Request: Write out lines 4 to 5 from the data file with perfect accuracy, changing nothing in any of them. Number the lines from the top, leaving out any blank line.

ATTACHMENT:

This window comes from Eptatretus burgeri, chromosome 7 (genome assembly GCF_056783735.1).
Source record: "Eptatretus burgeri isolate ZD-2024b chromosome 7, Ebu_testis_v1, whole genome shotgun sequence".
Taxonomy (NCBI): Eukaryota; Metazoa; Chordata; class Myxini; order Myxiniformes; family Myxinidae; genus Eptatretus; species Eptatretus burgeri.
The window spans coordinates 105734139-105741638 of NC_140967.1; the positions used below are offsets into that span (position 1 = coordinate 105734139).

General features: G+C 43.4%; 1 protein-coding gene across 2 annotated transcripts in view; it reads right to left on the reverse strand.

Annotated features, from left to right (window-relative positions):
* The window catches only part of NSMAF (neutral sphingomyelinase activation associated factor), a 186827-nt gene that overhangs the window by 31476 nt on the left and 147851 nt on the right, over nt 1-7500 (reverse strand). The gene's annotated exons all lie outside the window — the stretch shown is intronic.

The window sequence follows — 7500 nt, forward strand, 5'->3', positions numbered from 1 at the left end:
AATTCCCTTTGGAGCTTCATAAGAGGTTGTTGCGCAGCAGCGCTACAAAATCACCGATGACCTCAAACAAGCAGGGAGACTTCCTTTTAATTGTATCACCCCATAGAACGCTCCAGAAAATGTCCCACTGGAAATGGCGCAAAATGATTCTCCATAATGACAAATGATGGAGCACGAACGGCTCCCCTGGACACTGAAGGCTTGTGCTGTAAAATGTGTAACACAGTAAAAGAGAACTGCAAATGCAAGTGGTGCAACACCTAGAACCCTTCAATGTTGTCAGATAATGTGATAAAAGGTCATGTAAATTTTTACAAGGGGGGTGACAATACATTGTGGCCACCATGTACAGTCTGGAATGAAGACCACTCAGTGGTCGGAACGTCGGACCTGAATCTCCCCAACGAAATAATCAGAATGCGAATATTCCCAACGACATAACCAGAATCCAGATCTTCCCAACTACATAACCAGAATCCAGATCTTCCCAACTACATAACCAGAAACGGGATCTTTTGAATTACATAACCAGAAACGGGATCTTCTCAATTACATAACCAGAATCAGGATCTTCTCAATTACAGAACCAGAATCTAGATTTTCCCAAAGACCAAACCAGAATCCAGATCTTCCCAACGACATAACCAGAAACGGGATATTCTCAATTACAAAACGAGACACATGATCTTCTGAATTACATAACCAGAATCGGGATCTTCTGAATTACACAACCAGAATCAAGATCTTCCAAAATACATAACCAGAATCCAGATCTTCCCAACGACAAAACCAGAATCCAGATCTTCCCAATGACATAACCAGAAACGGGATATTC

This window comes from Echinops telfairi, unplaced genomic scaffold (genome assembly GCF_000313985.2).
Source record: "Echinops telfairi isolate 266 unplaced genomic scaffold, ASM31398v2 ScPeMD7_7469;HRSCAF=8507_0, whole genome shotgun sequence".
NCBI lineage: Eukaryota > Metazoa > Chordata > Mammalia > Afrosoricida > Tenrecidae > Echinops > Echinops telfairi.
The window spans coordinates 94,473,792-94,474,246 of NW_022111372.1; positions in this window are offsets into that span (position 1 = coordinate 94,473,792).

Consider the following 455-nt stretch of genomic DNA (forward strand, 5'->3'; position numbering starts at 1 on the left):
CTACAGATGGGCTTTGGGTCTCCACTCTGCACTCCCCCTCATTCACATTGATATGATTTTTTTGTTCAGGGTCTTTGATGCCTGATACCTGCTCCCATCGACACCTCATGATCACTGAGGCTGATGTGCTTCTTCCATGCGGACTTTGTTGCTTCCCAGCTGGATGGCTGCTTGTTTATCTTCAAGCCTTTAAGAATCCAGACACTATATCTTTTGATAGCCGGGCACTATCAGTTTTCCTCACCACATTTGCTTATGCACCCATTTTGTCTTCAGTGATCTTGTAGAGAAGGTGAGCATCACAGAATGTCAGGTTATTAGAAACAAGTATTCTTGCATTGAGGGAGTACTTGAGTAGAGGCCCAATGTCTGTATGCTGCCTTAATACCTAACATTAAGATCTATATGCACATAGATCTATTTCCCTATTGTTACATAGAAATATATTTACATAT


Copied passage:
The window spans coordinates 105734139-105741638 of NC_140967.1; the positions used below are offsets into that span (position 1 = coordinate 105734139).

General features: G+C 43.4%; 1 protein-coding gene across 2 annotated transcripts in view; it reads right to left on the reverse strand.